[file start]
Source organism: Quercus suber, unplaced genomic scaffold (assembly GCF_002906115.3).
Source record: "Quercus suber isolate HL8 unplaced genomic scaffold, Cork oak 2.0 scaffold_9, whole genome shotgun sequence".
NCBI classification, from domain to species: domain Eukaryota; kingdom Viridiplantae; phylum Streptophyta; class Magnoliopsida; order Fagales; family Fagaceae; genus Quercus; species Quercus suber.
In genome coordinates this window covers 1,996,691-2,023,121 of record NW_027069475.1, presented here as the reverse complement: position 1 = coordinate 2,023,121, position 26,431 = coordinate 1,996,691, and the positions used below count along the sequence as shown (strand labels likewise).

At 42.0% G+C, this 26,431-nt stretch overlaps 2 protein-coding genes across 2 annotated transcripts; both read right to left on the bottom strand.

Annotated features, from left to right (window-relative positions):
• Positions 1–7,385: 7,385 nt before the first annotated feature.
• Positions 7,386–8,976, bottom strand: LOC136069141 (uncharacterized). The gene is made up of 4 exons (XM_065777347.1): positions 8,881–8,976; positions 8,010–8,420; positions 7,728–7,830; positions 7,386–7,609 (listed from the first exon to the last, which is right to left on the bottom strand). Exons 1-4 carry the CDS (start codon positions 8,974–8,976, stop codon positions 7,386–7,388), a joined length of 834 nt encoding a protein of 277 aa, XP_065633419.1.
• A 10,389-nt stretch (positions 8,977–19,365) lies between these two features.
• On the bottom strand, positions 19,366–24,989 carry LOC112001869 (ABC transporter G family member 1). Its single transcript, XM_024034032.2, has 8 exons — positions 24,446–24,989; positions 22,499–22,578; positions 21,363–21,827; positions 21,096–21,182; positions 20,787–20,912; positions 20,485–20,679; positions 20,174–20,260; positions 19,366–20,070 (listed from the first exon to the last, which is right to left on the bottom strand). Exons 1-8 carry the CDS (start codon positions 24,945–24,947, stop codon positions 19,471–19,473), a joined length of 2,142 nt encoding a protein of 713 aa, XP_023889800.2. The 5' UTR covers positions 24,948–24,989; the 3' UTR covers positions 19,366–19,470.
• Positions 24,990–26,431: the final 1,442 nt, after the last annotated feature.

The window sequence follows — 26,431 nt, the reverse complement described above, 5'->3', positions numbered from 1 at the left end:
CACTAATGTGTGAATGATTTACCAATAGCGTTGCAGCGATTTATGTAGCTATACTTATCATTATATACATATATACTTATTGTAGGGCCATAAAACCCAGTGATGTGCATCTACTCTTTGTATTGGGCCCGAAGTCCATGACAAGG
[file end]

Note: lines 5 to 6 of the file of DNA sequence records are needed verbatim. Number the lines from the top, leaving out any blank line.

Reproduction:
At 42.0% G+C, this 26,431-nt stretch overlaps 2 protein-coding genes across 2 annotated transcripts; both read right to left on the bottom strand.

Annotated features, from left to right (window-relative positions):